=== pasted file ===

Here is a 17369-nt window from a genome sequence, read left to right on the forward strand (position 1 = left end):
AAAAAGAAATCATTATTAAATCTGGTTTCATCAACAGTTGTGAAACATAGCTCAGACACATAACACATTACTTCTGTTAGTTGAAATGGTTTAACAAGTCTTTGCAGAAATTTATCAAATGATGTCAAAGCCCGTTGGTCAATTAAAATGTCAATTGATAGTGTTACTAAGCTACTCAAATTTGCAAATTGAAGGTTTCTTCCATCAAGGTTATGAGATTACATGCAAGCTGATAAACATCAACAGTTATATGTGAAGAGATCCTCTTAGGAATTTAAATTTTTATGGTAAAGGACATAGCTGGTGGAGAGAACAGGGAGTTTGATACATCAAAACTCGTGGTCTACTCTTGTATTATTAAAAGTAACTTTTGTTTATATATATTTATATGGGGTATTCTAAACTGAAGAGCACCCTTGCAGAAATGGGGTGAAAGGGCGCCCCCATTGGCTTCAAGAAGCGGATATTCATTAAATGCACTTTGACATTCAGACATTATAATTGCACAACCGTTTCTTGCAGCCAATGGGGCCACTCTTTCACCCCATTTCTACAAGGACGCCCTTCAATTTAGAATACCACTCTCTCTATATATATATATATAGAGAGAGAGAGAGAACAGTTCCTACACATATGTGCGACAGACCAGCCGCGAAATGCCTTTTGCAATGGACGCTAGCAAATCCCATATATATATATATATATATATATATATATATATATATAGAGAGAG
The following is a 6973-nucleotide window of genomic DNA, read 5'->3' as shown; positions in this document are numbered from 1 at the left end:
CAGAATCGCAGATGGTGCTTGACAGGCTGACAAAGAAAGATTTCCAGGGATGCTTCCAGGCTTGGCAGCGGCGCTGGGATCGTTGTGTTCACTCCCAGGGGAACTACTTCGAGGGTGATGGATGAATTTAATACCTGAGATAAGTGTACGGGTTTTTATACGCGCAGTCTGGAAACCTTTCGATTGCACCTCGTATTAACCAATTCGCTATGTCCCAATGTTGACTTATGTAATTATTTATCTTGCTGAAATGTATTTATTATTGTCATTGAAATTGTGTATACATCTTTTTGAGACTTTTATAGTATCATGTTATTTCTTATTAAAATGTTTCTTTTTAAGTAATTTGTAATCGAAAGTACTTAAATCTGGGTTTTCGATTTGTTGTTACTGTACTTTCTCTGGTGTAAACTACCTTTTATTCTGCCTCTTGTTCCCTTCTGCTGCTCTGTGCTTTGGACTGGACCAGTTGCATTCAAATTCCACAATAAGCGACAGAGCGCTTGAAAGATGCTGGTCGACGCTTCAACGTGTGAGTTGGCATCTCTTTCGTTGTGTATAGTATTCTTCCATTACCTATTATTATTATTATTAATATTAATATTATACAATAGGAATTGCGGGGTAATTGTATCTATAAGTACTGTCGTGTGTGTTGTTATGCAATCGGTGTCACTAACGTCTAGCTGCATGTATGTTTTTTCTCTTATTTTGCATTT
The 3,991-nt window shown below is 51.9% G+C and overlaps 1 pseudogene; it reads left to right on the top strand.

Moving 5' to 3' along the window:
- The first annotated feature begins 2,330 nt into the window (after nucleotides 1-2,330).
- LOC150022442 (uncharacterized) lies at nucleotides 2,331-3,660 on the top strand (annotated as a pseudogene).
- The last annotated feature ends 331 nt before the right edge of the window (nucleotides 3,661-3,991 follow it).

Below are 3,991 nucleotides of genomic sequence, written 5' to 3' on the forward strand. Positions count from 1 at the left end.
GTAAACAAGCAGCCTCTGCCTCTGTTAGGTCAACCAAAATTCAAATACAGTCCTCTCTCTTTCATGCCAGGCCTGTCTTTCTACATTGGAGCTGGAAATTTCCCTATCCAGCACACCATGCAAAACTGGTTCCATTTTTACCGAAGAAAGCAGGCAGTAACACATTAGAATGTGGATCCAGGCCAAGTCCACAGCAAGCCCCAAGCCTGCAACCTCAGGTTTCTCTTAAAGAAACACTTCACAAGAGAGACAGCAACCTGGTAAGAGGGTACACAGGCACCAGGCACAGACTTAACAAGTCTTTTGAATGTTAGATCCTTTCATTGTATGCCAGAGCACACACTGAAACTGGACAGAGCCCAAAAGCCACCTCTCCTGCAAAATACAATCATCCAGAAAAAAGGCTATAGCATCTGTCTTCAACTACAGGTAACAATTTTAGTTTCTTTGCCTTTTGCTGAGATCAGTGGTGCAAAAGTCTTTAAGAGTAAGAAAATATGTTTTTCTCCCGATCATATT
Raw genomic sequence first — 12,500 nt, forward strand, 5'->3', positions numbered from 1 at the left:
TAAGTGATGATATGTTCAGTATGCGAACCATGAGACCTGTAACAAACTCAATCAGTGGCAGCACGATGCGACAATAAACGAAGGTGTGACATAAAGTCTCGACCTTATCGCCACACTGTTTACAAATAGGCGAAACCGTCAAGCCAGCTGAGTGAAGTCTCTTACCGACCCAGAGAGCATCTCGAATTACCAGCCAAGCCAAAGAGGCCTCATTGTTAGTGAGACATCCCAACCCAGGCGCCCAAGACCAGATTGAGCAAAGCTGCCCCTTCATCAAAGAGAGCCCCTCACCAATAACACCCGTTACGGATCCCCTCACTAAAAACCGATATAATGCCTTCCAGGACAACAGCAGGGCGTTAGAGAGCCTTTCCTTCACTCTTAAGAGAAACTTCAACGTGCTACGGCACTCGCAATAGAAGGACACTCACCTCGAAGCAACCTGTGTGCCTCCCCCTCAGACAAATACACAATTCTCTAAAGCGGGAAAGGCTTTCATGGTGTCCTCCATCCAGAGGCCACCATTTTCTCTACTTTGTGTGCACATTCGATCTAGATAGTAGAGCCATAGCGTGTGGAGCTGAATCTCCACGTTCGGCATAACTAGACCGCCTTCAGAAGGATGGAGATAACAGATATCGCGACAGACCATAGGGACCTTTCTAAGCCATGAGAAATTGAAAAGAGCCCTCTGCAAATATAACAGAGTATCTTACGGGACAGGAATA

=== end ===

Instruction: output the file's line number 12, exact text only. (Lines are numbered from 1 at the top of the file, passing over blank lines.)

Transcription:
Raw genomic sequence first — 12,500 nt, forward strand, 5'->3', positions numbered from 1 at the left: